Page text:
TO PEE OR NOT TO PEE
During a talk near Sydney man once told me about his dog peeing at home. I asked him how old his dog was. “11 weeks”, he replied. My first reaction was to advise him to calm down. Just as babies wear nappies in case of accidents, puppies should be given the benefit of the doubt. Of course, there are key times when a pup is more likely to toilet – after waking up, eating or playing – but accidents do happen.
“You don’t understand,” he replied, “My pup looks directly at me and pees.” “What do you do when he does this?” I asked. “Do you tell him off?” “Of course I do,” was the response. “Do you think your pup is successfully getting your attention?”
Even at such a young age, this dog had quickly found a way to press his owner’s buttons. Attention seeking can take many forms, but in every case it is an exercise in influence which can lead to other problems if a dog believes it is therefore responsible for its owner. I advised the gentleman to take the pup outside without a word, then return and clear up before allowing the pup back in and – most importantly – not let this attention seeking behaviour work anymore. Given no good reason to do something, dogs will stop wasting their time and effort (although some dogs can be stubborn so it is crucial to be more stubborn than them).
Peeing for the pack
Of course, this is not the only reason why a dog can pee in the house, but in this case the attention seeking could have led to the dog doing it when the owner was away from home too. Scent marking the “den” when the humans have left is a way for some dogs to try and encourage everyone to come back. Their logic states that if the territory smells of them, their charges will be able to find their way back home. The fact that people don’t have the same olfactory sensitivity (good noses) does not enter their heads. Separation anxiety is one of the most common problems I deal with as a Dog Listener and can be easily solved. The trick is to demonstrate to the dog that the owner can come and go as they please without it being the dog’s problem.
A new arrival
Sometimes, a dog will start to pee in the house upon the arrival of a new baby. The new arrival constitutes the final straw; they could barely cope with looking after “errant children” but this latest addition to the pack is helpless and the dog can start to panic. Again, showing the dog that it is not the one responsible for everyone’s safety is the way to solve this problem. Using sprays, drugs or pheromones does nothing to take the job description away from the dog. Changing its mind about its role works so much better (and it’s a lot cheaper!).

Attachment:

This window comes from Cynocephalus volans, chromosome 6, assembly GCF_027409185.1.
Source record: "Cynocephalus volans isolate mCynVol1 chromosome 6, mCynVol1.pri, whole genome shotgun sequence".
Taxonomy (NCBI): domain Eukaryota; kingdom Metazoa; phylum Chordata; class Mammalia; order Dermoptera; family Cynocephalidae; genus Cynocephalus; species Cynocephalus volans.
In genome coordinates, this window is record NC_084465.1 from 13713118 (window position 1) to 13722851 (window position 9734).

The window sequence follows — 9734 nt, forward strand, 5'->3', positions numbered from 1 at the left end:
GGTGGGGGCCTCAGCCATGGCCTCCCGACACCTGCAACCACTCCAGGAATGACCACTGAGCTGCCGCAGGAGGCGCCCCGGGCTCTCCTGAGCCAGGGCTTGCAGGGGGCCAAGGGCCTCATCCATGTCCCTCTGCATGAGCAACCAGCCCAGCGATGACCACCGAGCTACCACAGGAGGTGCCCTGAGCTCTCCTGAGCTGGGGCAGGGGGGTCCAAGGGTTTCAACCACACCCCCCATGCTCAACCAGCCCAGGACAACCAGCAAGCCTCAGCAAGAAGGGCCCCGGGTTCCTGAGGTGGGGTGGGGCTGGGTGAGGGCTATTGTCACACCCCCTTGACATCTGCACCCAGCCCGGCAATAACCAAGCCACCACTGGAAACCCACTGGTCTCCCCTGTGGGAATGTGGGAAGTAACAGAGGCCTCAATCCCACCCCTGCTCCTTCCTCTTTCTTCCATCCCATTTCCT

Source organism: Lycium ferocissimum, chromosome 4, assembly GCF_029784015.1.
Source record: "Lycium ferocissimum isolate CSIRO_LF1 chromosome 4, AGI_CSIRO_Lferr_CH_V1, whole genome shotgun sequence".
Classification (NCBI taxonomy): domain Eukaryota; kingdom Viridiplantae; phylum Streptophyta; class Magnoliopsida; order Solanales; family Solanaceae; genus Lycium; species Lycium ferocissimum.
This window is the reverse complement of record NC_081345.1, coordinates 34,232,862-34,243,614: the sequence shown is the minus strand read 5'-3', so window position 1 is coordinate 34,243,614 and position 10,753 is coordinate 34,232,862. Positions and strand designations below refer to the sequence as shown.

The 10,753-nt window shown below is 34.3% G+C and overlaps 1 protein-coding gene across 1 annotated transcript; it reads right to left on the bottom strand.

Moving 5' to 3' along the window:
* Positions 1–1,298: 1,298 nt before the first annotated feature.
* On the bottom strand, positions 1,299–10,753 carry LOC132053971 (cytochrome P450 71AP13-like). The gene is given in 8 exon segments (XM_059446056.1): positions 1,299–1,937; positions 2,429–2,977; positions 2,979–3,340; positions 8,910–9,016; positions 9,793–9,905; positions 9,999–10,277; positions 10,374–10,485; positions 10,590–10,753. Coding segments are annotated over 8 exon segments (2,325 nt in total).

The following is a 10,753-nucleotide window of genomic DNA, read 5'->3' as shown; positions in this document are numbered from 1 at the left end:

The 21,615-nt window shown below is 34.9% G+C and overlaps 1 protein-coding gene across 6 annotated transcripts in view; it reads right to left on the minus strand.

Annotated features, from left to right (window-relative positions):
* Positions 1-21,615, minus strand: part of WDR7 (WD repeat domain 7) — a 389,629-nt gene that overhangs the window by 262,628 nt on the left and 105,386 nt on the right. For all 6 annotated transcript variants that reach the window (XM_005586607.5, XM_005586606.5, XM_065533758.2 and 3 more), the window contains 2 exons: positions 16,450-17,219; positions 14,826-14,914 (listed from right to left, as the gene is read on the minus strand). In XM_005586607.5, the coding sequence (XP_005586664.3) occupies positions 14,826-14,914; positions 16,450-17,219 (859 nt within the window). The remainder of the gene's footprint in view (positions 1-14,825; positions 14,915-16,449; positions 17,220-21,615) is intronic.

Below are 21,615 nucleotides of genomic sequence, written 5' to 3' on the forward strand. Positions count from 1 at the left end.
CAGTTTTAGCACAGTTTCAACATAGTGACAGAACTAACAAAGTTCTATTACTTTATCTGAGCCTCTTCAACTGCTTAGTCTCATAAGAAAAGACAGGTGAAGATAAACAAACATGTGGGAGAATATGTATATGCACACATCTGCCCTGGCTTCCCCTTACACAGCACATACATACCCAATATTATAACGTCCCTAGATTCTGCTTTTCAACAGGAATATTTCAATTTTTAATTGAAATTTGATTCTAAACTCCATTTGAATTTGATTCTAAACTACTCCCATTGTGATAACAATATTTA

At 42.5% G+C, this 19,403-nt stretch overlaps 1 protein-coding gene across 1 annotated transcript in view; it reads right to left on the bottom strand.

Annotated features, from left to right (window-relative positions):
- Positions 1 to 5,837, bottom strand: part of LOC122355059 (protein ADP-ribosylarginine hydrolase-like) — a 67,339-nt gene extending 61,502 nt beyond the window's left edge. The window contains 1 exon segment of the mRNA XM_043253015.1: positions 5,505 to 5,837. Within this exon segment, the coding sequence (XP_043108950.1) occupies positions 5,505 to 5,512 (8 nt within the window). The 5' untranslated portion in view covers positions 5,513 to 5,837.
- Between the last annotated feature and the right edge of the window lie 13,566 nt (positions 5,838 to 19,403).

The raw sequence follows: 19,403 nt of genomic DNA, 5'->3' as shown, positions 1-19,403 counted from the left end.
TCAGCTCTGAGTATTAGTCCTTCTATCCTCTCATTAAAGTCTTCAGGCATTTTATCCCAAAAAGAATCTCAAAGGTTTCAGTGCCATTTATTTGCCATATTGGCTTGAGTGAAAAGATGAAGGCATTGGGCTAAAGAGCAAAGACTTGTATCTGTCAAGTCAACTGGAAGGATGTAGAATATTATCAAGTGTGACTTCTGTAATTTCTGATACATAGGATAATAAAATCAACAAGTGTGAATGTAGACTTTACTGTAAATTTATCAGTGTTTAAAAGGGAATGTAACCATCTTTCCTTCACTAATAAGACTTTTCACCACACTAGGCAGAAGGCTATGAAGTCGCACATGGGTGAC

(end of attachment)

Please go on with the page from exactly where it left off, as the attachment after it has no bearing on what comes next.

Their golden years
Ultimately, old age can mean a return to loss of bladder control too. If you have a senior dog whose tap starts to drip (so to speak) then a trip to the vets might be in order to see if there is something to be done to stem the flow. However, old age – like the arrival of a child – can be a trigger for a panic attack, so being consistent in the reassurance of your ability as leader helps too. As for a dog that doesn’t want to go outside when the weather is bad, I don’t blame them. If you have to put a lead on your dog and walk into the garden with an umbrella then do it as quick as possible. Once the dog takes care of business, tell them they have done well and head back indoors. They will get the message soon enough.
Remember the dont's
Remember not to tell your dog off if you find yourself “On Golden Pond” when you come home. If the dog did it a while ago it will not understand what you are mad about. Rubbing the dog’s nose in it is bad practice too and can actually make things worse. If you being away from the dog results in you coming home angry, that is proof enough that the dog should worry about you when you leave again – it must have been hell out there for you. The nose rubbing can sometimes lead to dogs defending themselves too!
In short, if your dog is caught short don’t get short with them. I can help you short – I mean sort it out easily enough with a few simple techniques to show your dog that it can relax… but not too much!For more info on how to do that, go to my website www.tonyknightdoglistener.com and you can find out how.